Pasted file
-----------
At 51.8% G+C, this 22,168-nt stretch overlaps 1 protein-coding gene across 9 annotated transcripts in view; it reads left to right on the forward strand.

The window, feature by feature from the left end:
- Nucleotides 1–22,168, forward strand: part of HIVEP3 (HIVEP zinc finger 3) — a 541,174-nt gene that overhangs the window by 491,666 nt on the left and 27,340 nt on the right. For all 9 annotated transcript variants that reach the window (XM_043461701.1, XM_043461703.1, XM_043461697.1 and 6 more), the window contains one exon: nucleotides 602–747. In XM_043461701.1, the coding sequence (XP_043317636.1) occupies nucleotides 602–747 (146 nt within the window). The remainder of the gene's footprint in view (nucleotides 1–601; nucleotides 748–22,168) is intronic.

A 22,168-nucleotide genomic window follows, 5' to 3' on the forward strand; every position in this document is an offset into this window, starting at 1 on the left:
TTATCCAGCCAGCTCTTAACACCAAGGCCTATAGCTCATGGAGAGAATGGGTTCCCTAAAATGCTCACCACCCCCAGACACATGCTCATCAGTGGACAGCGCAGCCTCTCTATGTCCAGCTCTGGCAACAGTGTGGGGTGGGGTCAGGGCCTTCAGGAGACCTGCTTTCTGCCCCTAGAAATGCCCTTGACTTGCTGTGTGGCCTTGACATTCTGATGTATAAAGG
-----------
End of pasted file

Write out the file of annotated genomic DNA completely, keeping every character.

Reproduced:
At 51.8% G+C, this 22,168-nt stretch overlaps 1 protein-coding gene across 9 annotated transcripts in view; it reads left to right on the forward strand.

The window, feature by feature from the left end:
- Nucleotides 1–22,168, forward strand: part of HIVEP3 (HIVEP zinc finger 3) — a 541,174-nt gene that overhangs the window by 491,666 nt on the left and 27,340 nt on the right. For all 9 annotated transcript variants that reach the window (XM_043461701.1, XM_043461703.1, XM_043461697.1 and 6 more), the window contains one exon: nucleotides 602–747. In XM_043461701.1, the coding sequence (XP_043317636.1) occupies nucleotides 602–747 (146 nt within the window). The remainder of the gene's footprint in view (nucleotides 1–601; nucleotides 748–22,168) is intronic.

A 22,168-nucleotide genomic window follows, 5' to 3' on the forward strand; every position in this document is an offset into this window, starting at 1 on the left:
TTATCCAGCCAGCTCTTAACACCAAGGCCTATAGCTCATGGAGAGAATGGGTTCCCTAAAATGCTCACCACCCCCAGACACATGCTCATCAGTGGACAGCGCAGCCTCTCTATGTCCAGCTCTGGCAACAGTGTGGGGTGGGGTCAGGGCCTTCAGGAGACCTGCTTTCTGCCCCTAGAAATGCCCTTGACTTGCTGTGTGGCCTTGACATTCTGATGTATAAAGG